I was in my late thirties before it struck me that there was something odd about the tableau I have in my mind of a familiar living-room, armchair, my father in it, silvery hair, moustache, brown suede lace-ups, and me, aged six or so, sitting on his knee. The layout is correct Ė I have been back to the block of flats and sat in the living-room of the flat next door, with the same floor plan. Door in the right place; chair Iím sure accurate, a burgundy moquette; patterned carpet; windows looking out onto the brick wall of the offices opposite. My father looks like my father in pictures I have of him. I look like Ö well, actually I donít have any pictures of me at that age. But Iím sure I looked pretty much like the memory I can call up at will. Itís not particularly interesting as a memory. Nothing special is happening. It could be a painting, or a photograph, except that I shift about as a child does sitting on her fatherís knee. Hereís the thing, though: I can see the entire picture. I can, you may have noticed, see myself. My observation point is from the top of the wall opposite where we are sitting, just below the ceiling, looking down across the room towards me and my father in the chair. I can see me clearly, but what I canít do is position myself on my fatherís knee and become a part of the picture, even though I am in it. I canít in other words look out at the room from my place on the chair. How can that be a memory? And if it isnít, what is it? When I think about my childhood, that is invariably one of the first Ďmemoriesí to spring up, ready and waiting: an untraumatic, slightly-moving picture. It never crossed my mind to notice the anomalous point of view until I was middle-aged. Before then it went without saying that it was a Ďrealí memory. Afterwards, it became an indicator of how false recollection can be.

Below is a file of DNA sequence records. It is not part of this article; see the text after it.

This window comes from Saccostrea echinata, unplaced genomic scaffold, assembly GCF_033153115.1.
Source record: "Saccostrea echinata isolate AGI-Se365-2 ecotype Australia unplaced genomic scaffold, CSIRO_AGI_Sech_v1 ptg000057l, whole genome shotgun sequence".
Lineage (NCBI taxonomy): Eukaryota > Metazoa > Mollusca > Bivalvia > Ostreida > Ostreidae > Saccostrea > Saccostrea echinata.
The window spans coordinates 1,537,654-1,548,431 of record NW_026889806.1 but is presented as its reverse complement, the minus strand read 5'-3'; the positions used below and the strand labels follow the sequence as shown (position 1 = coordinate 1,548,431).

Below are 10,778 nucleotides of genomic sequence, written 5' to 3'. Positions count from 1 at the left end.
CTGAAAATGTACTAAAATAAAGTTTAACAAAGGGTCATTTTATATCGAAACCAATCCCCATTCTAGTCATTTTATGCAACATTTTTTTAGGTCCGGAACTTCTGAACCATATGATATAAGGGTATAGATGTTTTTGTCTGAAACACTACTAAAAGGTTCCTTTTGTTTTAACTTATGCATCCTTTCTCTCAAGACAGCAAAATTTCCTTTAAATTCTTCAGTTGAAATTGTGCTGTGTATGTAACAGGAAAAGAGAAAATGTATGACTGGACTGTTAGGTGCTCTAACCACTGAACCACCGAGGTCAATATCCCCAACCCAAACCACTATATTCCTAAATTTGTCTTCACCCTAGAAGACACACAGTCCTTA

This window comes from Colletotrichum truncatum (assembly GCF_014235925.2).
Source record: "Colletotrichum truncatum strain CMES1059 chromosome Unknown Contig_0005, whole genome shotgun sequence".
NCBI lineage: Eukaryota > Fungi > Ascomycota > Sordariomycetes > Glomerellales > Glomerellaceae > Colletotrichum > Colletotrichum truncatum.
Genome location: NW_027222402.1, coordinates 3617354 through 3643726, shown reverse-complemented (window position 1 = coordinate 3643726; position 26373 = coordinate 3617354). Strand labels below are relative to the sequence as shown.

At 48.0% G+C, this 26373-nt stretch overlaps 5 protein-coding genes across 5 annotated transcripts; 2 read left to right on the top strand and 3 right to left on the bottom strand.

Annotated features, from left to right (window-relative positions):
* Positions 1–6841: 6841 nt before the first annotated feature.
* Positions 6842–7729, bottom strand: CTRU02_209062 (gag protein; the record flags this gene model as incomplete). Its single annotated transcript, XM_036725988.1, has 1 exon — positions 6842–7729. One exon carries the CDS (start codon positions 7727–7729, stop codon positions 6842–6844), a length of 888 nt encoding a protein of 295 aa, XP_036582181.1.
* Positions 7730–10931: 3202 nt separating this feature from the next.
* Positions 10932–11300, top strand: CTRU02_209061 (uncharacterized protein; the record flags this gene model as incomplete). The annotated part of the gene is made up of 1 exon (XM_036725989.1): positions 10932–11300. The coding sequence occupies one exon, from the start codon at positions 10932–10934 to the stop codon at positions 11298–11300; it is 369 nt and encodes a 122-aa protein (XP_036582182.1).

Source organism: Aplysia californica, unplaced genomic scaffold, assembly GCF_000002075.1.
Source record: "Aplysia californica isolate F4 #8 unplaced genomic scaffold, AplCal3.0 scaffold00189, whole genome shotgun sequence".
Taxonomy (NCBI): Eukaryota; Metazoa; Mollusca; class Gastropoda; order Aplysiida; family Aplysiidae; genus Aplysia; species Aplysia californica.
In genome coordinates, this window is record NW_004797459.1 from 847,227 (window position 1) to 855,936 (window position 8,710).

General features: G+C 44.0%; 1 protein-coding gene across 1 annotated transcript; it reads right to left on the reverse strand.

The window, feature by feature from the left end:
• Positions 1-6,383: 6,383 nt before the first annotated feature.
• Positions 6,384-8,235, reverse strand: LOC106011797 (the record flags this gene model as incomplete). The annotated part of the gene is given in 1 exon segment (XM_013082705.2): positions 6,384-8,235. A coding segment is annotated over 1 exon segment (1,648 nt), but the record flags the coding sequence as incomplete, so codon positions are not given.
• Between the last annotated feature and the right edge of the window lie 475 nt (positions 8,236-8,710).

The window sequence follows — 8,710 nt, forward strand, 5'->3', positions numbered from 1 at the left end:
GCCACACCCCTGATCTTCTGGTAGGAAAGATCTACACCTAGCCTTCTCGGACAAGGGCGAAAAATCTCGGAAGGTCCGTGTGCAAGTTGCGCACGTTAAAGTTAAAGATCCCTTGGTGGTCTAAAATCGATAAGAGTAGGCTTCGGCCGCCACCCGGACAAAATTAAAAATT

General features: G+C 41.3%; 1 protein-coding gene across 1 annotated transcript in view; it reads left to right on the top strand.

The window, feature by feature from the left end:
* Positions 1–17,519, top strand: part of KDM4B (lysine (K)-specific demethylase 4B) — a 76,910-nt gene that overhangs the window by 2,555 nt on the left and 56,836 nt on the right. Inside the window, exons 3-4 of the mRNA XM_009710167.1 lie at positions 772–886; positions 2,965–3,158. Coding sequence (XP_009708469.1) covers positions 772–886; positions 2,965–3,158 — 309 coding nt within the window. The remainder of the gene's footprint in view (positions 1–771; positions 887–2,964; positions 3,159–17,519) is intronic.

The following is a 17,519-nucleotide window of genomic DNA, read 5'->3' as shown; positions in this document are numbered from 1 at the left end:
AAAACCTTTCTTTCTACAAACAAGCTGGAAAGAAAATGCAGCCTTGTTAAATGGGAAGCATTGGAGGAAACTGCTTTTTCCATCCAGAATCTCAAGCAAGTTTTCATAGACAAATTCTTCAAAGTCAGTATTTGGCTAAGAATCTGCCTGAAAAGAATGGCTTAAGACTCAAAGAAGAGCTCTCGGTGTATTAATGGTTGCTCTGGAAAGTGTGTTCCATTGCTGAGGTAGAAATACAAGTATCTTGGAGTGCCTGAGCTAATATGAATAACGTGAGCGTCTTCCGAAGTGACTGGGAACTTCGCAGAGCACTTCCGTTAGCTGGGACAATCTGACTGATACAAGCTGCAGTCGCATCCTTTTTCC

LRB 9 February 2012 | PDF Download